MORE than half of patients with “clinically relevant” obstructive sleep apnoea (OSA) may miss out on further assessment under new Medicare criteria enabling GPs to directly refer patients for sleep studies, say researchers in this week’s MJA.
The researchers found that the combination of apnoea screening questionnaires – the Berlin (BQ), STOP-Bang and OSA-50 – with the Epworth sleepiness scale (ESS) was useful for identifying patients requiring further investigation for OSA, but missed more than half of those with “clinically relevant OSA”.
In November 2018, new Medicare criteria were introduced allowing GPs to directly refer eligible patients for sleep studies, if they had positive BQ results in at least two categories, an OSA-50 score of 5 or more, or a STOP-Bang score of at least 4, together with an ESS score of 8 or more.
The MJA authors evaluated 424 patients enrolled in the Tasmanian Longitudinal Health Study. They found that combining the screening questionnaires with the ESS resulted in high specificity (94–96%), but sensitivity was low at 36–51%.
Clinically relevant OSA was defined as moderate to severe OSA (15 or more oxygen desaturation events per hour) or mild OSA (5–14 desaturation events per hour) plus excessive daytime sleepiness.
The researchers said more work was needed to better identify patients with clinically relevant OSA who could benefit from treatment, and a STOP-Bang/ESS-based decision support tool, described in their article, may help GPs in identifying patients for assessment and referral.
But one expert said the researchers’ definition of “clinically relevant OSA” was casting the net too wide, contributing to their conclusion that approximately 50% of patients would be missed using the recently introduced MBS OSA screening guidelines.
Professor Doug McEvoy, a Practitioner Fellow of the National Health and Medical Research Council at the Adelaide Institute for Sleep Health at Flinders University, said there was a lot of debate about the patients with sleep apnoea who benefited from treatment.
“The evidence is very strong that people who are sleepy, and have associated quality of life or mood disturbance, benefit from continuous positive airway pressure (CPAP) therapy,” he said.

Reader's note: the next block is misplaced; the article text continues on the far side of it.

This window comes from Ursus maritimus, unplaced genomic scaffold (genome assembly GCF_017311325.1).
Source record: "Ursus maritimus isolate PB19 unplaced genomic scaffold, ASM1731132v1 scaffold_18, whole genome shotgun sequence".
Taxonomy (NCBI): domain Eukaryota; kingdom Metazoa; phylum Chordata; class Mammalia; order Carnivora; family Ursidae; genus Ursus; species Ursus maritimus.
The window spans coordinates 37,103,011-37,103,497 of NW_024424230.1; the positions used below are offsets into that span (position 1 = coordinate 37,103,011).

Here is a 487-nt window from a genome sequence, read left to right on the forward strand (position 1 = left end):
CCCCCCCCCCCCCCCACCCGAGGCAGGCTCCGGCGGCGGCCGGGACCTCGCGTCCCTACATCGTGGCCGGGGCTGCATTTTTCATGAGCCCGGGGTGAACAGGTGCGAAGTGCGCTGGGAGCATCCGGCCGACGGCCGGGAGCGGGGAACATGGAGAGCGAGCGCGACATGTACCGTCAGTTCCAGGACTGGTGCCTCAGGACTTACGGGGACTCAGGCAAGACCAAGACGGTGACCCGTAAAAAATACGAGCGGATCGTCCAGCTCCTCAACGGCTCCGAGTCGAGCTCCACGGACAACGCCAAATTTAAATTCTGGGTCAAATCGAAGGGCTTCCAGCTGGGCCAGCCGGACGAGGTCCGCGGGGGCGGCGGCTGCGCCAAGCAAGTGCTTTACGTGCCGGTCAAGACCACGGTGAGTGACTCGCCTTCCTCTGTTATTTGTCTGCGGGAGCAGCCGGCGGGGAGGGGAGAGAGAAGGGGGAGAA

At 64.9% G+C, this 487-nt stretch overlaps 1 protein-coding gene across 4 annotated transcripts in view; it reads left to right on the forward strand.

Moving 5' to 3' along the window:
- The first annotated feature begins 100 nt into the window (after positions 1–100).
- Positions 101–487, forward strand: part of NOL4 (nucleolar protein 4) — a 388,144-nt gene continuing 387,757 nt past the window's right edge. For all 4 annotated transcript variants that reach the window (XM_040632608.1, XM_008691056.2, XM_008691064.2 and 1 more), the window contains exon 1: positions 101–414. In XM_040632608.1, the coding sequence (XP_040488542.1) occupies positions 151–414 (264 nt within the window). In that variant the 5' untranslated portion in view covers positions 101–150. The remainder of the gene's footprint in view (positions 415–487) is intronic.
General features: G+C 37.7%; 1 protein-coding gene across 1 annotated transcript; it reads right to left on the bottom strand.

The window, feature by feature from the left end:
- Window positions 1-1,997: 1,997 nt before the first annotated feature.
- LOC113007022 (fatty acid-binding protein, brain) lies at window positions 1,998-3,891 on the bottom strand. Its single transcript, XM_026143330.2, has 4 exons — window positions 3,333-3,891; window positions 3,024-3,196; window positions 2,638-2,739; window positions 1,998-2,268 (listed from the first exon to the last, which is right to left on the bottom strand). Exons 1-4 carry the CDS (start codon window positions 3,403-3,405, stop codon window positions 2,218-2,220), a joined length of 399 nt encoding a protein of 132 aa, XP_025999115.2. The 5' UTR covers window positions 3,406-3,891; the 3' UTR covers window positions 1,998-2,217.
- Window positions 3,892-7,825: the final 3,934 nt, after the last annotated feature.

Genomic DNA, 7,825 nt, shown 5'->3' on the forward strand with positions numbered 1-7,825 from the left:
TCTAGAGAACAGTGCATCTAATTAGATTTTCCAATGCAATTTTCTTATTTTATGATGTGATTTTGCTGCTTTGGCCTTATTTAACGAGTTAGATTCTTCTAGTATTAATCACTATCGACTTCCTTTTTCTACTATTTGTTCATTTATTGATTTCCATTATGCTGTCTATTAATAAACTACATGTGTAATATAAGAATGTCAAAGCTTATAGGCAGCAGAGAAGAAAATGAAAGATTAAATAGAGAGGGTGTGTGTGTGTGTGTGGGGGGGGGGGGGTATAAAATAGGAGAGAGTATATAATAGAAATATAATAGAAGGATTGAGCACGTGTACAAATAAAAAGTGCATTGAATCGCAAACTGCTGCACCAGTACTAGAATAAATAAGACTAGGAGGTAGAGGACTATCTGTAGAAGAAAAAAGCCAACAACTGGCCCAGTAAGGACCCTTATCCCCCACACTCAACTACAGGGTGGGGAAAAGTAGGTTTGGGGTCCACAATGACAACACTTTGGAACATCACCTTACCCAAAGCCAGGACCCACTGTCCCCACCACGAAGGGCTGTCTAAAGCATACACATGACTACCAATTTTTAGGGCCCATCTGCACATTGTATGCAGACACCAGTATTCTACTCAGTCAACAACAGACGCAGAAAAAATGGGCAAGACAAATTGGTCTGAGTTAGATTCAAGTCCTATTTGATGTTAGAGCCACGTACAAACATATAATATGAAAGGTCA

Also, patients with resistant hypertension have been shown to benefit from treatment, Professor McEvoy said.
But, he said, despite clinical guidelines recommending treatment to lower cardiovascular and metabolic risk in non-sleepy patients with more than 15 obstructive breathing events per hour, the evidence did not support this.
“If [people] are not sleepy, recent randomised controlled trials have cast considerable doubt on the commonly held belief they will benefit from CPAP [continuous positive airway pressure] treatment,” said Professor McEvoy, pointing to two recent articles he authored in European respiratory journals (here, and here).
Professor McEvoy was supportive of the current Medicare criteria.
“The new Medicare requirement says patients suspected of having OSA need to have at least moderate to severe sleepiness to warrant an investigation in the first place, and I would agree with that. I think that is where the benefit lies for treatment,” Professor McEvoy said.
However, Professor David Hillman, Clinical Professor at the University of Western Australia’s Centre for Sleep Science, said the Medicare referral criteria were not satisfactory at present and required further thought.
“They risk compounding underdiagnosis of an already significantly underdiagnosed problem. However, if the astute GP remains concerned about the possibility of OSA despite the patient not reaching these thresholds for direct referral for sleep study, she or he can still refer the patient for a sleep specialist opinion,” Professor Hillman told InSight+.
He said questionnaire-based tools were inherently limited, although there may be “marginal benefit” in further tweaking them.
“Patients with highly suggestive, problematic symptoms need a diagnostic test – in this case, a sleep study – and simple, low-cost options should be available in this regard,” said Professor Hillman, who says funding level low-cost level 3 and 4 sleep studies would help.
Professor Danny Eckert, Director of the Adelaide Institute for Sleep Health, said the MJA findings highlighted the need to be cautious of negative screening results, particularly when common symptoms or comorbid disease were present.
“While the current study confirms that a positive screening result with the newly implemented tools for GPs to recommend people for sleep studies for people with suspected OSA performs quite well, the ability to rule out clinically significant OSA with a negative screening result using recommended cut-offs is inadequate,” he said.
“This is a problem, as untreated OSA can have a deleterious effect on health, wellbeing, productivity and safety not only for the individual but, as highlighted in the recent Parliamentary Inquiry into sleep health awareness, society more broadly.”
Professor Eckert said missing clinically important OSA in people with comorbid disease may be especially concerning because OSA may be an important treatable modifier of not only the consequences of OSA but potentially for the comorbid disease as well.
Professor Eckert said the MJA authors’ decision support tool could help to improve diagnostic accuracy.
“While this proposed approach requires further investigation and validation, it has considerable potential and should be pursued,” he said.
Professor Eckert said GPs could also tap into resources prepared by the Australasian Sleep Association.